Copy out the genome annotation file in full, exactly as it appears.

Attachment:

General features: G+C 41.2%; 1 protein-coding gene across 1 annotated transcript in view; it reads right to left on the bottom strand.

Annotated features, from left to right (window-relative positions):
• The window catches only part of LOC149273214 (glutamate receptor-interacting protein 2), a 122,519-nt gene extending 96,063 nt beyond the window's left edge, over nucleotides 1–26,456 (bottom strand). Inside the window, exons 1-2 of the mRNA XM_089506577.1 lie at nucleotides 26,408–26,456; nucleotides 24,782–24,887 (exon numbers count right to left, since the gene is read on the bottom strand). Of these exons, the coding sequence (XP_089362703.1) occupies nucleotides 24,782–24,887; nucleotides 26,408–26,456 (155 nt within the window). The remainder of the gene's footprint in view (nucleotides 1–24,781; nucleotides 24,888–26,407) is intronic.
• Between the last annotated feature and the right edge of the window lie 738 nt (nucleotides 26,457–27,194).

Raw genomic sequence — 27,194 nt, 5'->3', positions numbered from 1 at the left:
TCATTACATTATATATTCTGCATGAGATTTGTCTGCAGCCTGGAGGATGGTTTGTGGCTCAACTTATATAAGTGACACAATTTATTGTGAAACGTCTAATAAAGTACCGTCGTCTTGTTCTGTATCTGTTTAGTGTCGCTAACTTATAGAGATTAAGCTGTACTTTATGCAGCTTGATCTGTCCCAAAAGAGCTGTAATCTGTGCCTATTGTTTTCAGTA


General features: G+C 41.2%; 1 protein-coding gene across 1 annotated transcript in view; it reads right to left on the bottom strand.

Annotated features, from left to right (window-relative positions):
• The window catches only part of LOC149273214 (glutamate receptor-interacting protein 2), a 122,519-nt gene extending 96,063 nt beyond the window's left edge, over nucleotides 1–26,456 (bottom strand). Inside the window, exons 1-2 of the mRNA XM_089506577.1 lie at nucleotides 26,408–26,456; nucleotides 24,782–24,887 (exon numbers count right to left, since the gene is read on the bottom strand). Of these exons, the coding sequence (XP_089362703.1) occupies nucleotides 24,782–24,887; nucleotides 26,408–26,456 (155 nt within the window). The remainder of the gene's footprint in view (nucleotides 1–24,781; nucleotides 24,888–26,407) is intronic.
• Between the last annotated feature and the right edge of the window lie 738 nt (nucleotides 26,457–27,194).

Raw genomic sequence — 27,194 nt, 5'->3', positions numbered from 1 at the left:
TCATTACATTATATATTCTGCATGAGATTTGTCTGCAGCCTGGAGGATGGTTTGTGGCTCAACTTATATAAGTGACACAATTTATTGTGAAACGTCTAATAAAGTACCGTCGTCTTGTTCTGTATCTGTTTAGTGTCGCTAACTTATAGAGATTAAGCTGTACTTTATGCAGCTTGATCTGTCCCAAAAGAGCTGTAATCTGTGCCTATTGTTTTCAGTA